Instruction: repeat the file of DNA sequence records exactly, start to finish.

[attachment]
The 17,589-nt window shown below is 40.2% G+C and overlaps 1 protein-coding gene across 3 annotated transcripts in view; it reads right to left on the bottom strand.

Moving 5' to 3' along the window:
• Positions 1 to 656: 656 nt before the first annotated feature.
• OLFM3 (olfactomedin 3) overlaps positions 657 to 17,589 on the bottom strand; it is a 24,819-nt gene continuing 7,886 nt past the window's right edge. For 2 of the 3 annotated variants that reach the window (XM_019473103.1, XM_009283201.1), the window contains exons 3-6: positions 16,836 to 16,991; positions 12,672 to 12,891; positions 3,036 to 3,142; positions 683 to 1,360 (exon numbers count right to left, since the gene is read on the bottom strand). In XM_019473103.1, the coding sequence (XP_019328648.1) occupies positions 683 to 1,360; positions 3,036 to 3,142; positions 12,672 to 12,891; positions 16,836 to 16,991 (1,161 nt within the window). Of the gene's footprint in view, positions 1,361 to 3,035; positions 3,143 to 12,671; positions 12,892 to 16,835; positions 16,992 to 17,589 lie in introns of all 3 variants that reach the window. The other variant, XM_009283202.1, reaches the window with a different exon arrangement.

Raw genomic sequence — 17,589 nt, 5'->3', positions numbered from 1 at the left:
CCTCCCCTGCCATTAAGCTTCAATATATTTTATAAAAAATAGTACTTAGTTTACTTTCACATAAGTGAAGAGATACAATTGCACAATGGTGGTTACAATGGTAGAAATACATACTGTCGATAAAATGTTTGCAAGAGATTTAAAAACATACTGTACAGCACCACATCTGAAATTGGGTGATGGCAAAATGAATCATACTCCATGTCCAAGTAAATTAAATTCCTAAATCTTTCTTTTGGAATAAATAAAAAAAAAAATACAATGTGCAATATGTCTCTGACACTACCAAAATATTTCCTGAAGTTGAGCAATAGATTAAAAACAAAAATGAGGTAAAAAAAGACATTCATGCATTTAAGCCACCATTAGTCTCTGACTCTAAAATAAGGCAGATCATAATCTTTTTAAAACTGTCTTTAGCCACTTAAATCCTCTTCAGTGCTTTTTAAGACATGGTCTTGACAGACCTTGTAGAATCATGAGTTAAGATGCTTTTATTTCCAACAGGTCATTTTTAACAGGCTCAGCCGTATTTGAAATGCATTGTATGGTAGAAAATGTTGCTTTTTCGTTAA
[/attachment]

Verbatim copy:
The 17,589-nt window shown below is 40.2% G+C and overlaps 1 protein-coding gene across 3 annotated transcripts in view; it reads right to left on the bottom strand.

Moving 5' to 3' along the window:
• Positions 1 to 656: 656 nt before the first annotated feature.
• OLFM3 (olfactomedin 3) overlaps positions 657 to 17,589 on the bottom strand; it is a 24,819-nt gene continuing 7,886 nt past the window's right edge. For 2 of the 3 annotated variants that reach the window (XM_019473103.1, XM_009283201.1), the window contains exons 3-6: positions 16,836 to 16,991; positions 12,672 to 12,891; positions 3,036 to 3,142; positions 683 to 1,360 (exon numbers count right to left, since the gene is read on the bottom strand). In XM_019473103.1, the coding sequence (XP_019328648.1) occupies positions 683 to 1,360; positions 3,036 to 3,142; positions 12,672 to 12,891; positions 16,836 to 16,991 (1,161 nt within the window). Of the gene's footprint in view, positions 1,361 to 3,035; positions 3,143 to 12,671; positions 12,892 to 16,835; positions 16,992 to 17,589 lie in introns of all 3 variants that reach the window. The other variant, XM_009283202.1, reaches the window with a different exon arrangement.

Raw genomic sequence — 17,589 nt, 5'->3', positions numbered from 1 at the left:
CCTCCCCTGCCATTAAGCTTCAATATATTTTATAAAAAATAGTACTTAGTTTACTTTCACATAAGTGAAGAGATACAATTGCACAATGGTGGTTACAATGGTAGAAATACATACTGTCGATAAAATGTTTGCAAGAGATTTAAAAACATACTGTACAGCACCACATCTGAAATTGGGTGATGGCAAAATGAATCATACTCCATGTCCAAGTAAATTAAATTCCTAAATCTTTCTTTTGGAATAAATAAAAAAAAAAATACAATGTGCAATATGTCTCTGACACTACCAAAATATTTCCTGAAGTTGAGCAATAGATTAAAAACAAAAATGAGGTAAAAAAAGACATTCATGCATTTAAGCCACCATTAGTCTCTGACTCTAAAATAAGGCAGATCATAATCTTTTTAAAACTGTCTTTAGCCACTTAAATCCTCTTCAGTGCTTTTTAAGACATGGTCTTGACAGACCTTGTAGAATCATGAGTTAAGATGCTTTTATTTCCAACAGGTCATTTTTAACAGGCTCAGCCGTATTTGAAATGCATTGTATGGTAGAAAATGTTGCTTTTTCGTTAA